We couldn’t properly install a new drain while it was raining so we put in a temporary repair. Since the real drain was never installed, another leak happened.
Of course it was raining when the second leak happened so we put in another temporary repair. We still need to install a new drain.
Temporary roof repairs are just temporary and need to be followed through with a proper repair. Keep an eye on the weather. We need a dry day to do a proper fix because the materials we use need to dry and set. That won’t happen on a rainy day. We keep a close eye on the weather every day of the year so we know what days we can do permanent repairs, and which days we will be reacting to leaks.
The length of time that a temporary roof repair will hold depends on many many factors, most of them are out of everyone’s control. There’s just no way to guarantee how many days or weeks it will last. That’s why it’s important to get it fixed ASAP.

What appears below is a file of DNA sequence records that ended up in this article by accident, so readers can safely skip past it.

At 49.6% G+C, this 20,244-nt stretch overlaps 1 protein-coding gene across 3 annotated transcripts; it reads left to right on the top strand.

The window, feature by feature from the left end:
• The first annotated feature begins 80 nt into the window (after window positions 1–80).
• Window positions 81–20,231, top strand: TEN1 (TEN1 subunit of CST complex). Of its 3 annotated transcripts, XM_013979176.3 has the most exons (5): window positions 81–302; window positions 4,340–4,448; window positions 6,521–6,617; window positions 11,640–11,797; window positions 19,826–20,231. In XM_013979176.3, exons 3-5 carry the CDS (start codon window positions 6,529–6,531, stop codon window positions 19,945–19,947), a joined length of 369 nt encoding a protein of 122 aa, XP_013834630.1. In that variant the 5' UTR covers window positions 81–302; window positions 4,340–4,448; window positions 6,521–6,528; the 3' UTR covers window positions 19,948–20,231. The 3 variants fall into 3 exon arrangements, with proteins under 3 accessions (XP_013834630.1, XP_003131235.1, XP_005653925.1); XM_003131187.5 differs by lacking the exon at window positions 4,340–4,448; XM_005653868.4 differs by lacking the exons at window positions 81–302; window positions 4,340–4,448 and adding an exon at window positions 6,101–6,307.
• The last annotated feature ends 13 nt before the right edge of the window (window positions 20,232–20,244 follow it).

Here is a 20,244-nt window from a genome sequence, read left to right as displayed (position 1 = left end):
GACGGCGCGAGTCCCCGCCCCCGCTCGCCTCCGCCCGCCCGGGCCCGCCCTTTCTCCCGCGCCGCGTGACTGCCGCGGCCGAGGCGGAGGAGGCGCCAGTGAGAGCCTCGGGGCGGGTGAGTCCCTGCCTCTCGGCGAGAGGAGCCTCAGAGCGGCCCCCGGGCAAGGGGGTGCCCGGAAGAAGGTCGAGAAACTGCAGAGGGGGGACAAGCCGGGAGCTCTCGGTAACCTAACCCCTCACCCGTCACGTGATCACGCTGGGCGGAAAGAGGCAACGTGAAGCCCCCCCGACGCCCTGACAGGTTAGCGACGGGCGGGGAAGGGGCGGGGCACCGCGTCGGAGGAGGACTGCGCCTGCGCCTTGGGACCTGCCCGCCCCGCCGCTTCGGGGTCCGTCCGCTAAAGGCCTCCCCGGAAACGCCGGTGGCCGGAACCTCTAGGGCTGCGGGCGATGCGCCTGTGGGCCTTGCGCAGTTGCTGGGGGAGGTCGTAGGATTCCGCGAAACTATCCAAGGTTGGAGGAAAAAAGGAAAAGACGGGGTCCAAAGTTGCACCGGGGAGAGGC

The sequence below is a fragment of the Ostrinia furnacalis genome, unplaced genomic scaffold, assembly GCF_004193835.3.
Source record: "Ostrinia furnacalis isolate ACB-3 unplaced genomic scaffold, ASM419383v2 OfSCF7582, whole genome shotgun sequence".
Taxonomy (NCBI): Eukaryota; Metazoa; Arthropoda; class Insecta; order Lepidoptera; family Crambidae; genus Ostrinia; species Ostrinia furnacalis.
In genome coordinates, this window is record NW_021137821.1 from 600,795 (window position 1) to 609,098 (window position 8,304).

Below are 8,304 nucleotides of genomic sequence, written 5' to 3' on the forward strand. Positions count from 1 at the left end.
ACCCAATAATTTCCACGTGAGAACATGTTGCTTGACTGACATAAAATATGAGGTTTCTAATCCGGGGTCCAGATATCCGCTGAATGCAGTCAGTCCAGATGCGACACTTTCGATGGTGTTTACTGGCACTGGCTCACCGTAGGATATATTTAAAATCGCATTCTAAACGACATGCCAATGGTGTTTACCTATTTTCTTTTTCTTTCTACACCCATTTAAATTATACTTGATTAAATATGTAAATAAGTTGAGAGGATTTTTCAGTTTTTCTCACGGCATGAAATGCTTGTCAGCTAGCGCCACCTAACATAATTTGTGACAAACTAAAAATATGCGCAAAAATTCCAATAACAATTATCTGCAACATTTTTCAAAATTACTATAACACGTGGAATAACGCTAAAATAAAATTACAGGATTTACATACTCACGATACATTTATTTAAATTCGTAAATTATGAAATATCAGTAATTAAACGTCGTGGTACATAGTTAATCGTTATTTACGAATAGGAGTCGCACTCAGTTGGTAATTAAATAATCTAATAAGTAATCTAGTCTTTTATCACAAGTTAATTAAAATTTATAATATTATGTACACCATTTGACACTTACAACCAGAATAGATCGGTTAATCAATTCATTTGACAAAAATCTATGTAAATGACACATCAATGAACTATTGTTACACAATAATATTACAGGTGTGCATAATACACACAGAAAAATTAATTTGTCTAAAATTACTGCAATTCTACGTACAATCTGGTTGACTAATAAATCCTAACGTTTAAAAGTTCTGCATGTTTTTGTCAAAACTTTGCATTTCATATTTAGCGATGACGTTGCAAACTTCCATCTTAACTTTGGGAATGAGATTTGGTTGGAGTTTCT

Sometimes we forget that decks are part of the roofing system. It’s important they get the extra special care that decks need. To be clear, decks and balconies have different definitions. A deck is a surface you can walk on, that is exposed to the outdoors and is over an enclosed space below. A balcony has a similar definition, but does not cover an enclosed space.
As decks are part of the roofing systems, all roofing components are part of it: gutters, drains, guardrails etc. Other considerations like extra weight on a deck, must also be taken into consideration.
The main component of every roofing system is the membrane. However on decks, the membrane is typically covered with a walking surface like tile, pavers, wood, concrete, etc.